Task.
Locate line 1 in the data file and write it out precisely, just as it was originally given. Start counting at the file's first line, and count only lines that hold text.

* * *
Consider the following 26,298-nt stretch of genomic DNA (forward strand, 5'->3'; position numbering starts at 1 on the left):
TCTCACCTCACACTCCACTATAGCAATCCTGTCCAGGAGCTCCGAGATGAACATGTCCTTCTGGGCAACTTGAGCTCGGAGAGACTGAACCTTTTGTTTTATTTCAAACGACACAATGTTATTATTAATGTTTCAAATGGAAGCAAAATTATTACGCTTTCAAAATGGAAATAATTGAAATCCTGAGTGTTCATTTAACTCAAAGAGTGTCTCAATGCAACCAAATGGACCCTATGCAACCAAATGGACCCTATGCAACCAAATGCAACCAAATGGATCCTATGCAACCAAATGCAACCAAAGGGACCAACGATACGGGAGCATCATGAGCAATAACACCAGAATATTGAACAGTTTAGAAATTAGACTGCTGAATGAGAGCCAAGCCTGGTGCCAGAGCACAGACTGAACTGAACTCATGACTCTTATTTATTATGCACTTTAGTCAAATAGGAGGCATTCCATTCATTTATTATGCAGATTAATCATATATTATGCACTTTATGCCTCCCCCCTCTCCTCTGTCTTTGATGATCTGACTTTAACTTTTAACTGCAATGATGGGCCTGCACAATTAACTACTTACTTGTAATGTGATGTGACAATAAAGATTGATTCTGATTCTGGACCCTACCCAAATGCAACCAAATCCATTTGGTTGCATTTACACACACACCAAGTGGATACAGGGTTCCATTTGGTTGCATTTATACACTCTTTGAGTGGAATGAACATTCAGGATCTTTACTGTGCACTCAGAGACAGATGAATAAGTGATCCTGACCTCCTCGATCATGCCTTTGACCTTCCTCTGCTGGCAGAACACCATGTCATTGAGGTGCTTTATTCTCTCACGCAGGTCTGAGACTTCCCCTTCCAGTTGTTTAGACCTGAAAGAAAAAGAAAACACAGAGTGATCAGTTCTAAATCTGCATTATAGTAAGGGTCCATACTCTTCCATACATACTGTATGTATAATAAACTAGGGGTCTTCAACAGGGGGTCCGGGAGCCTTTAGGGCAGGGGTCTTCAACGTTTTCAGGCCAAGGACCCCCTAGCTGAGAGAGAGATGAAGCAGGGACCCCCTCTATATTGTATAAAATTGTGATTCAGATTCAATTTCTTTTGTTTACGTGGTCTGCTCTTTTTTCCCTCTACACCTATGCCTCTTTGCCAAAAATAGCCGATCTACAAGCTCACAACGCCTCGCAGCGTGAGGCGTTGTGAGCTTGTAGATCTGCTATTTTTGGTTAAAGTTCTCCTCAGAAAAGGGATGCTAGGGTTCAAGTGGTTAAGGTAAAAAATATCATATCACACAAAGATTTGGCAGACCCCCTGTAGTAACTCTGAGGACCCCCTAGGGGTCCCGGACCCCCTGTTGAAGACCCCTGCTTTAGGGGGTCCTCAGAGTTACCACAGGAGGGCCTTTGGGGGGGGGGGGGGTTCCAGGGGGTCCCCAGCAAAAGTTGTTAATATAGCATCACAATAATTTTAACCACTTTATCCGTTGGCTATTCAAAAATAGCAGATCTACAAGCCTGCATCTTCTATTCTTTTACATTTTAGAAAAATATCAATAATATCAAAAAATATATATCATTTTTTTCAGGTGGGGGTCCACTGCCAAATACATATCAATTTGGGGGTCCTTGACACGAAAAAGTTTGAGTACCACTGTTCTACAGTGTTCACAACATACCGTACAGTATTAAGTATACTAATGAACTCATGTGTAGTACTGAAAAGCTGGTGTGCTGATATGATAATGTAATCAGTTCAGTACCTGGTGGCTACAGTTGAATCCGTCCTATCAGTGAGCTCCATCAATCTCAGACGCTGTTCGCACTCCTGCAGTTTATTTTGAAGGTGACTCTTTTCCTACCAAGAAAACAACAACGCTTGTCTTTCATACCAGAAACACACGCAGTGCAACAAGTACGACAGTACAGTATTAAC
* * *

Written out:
Consider the following 26,298-nt stretch of genomic DNA (forward strand, 5'->3'; position numbering starts at 1 on the left):